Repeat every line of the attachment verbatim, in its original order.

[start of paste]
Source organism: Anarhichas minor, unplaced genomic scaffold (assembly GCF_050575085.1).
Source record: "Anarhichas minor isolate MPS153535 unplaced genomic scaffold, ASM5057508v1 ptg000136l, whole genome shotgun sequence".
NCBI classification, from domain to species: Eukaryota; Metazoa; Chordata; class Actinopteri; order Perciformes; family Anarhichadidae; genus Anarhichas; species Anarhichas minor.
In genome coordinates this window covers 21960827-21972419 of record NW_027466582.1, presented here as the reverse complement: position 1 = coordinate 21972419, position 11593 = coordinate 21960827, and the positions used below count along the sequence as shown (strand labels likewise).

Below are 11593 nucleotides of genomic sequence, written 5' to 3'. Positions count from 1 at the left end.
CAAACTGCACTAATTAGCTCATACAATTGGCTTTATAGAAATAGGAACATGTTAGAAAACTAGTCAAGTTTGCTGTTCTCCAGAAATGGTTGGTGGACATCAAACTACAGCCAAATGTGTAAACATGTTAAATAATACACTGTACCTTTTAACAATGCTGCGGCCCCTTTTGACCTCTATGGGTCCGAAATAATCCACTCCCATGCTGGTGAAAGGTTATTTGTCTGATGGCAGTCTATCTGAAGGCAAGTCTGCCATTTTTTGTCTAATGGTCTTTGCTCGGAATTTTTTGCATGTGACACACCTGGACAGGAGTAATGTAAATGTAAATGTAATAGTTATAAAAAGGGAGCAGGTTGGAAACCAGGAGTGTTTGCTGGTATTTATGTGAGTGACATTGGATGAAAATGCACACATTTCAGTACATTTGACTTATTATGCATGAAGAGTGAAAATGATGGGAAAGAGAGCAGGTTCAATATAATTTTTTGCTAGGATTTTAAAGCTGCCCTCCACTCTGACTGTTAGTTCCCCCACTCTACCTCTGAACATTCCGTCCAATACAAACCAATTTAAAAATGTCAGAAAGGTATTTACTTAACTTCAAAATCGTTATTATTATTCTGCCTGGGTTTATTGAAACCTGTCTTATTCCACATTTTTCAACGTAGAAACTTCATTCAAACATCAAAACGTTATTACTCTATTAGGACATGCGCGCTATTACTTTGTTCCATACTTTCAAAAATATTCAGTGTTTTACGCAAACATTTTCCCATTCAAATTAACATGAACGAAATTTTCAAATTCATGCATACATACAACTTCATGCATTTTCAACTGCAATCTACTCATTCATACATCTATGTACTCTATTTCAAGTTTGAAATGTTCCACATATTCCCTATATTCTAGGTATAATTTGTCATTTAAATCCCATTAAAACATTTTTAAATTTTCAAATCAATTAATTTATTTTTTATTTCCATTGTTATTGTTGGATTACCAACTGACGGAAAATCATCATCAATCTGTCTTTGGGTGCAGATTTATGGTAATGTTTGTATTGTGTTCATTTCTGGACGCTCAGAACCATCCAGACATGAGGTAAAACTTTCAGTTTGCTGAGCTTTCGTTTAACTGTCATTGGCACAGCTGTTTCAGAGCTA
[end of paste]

Source organism: Anarhichas minor, unplaced genomic scaffold (assembly GCF_050575085.1).
Source record: "Anarhichas minor isolate MPS153535 unplaced genomic scaffold, ASM5057508v1 ptg000136l, whole genome shotgun sequence".
NCBI classification, from domain to species: Eukaryota; Metazoa; Chordata; class Actinopteri; order Perciformes; family Anarhichadidae; genus Anarhichas; species Anarhichas minor.
In genome coordinates this window covers 21960827-21972419 of record NW_027466582.1, presented here as the reverse complement: position 1 = coordinate 21972419, position 11593 = coordinate 21960827, and the positions used below count along the sequence as shown (strand labels likewise).

Below are 11593 nucleotides of genomic sequence, written 5' to 3'. Positions count from 1 at the left end.
CAAACTGCACTAATTAGCTCATACAATTGGCTTTATAGAAATAGGAACATGTTAGAAAACTAGTCAAGTTTGCTGTTCTCCAGAAATGGTTGGTGGACATCAAACTACAGCCAAATGTGTAAACATGTTAAATAATACACTGTACCTTTTAACAATGCTGCGGCCCCTTTTGACCTCTATGGGTCCGAAATAATCCACTCCCATGCTGGTGAAAGGTTATTTGTCTGATGGCAGTCTATCTGAAGGCAAGTCTGCCATTTTTTGTCTAATGGTCTTTGCTCGGAATTTTTTGCATGTGACACACCTGGACAGGAGTAATGTAAATGTAAATGTAATAGTTATAAAAAGGGAGCAGGTTGGAAACCAGGAGTGTTTGCTGGTATTTATGTGAGTGACATTGGATGAAAATGCACACATTTCAGTACATTTGACTTATTATGCATGAAGAGTGAAAATGATGGGAAAGAGAGCAGGTTCAATATAATTTTTTGCTAGGATTTTAAAGCTGCCCTCCACTCTGACTGTTAGTTCCCCCACTCTACCTCTGAACATTCCGTCCAATACAAACCAATTTAAAAATGTCAGAAAGGTATTTACTTAACTTCAAAATCGTTATTATTATTCTGCCTGGGTTTATTGAAACCTGTCTTATTCCACATTTTTCAACGTAGAAACTTCATTCAAACATCAAAACGTTATTACTCTATTAGGACATGCGCGCTATTACTTTGTTCCATACTTTCAAAAATATTCAGTGTTTTACGCAAACATTTTCCCATTCAAATTAACATGAACGAAATTTTCAAATTCATGCATACATACAACTTCATGCATTTTCAACTGCAATCTACTCATTCATACATCTATGTACTCTATTTCAAGTTTGAAATGTTCCACATATTCCCTATATTCTAGGTATAATTTGTCATTTAAATCCCATTAAAACATTTTTAAATTTTCAAATCAATTAATTTATTTTTTATTTCCATTGTTATTGTTGGATTACCAACTGACGGAAAATCATCATCAATCTGTCTTTGGGTGCAGATTTATGGTAATGTTTGTATTGTGTTCATTTCTGGACGCTCAGAACCATCCAGACATGAGGTAAAACTTTCAGTTTGCTGAGCTTTCGTTTAACTGTCATTGGCACAGCTGTTTCAGAGCTA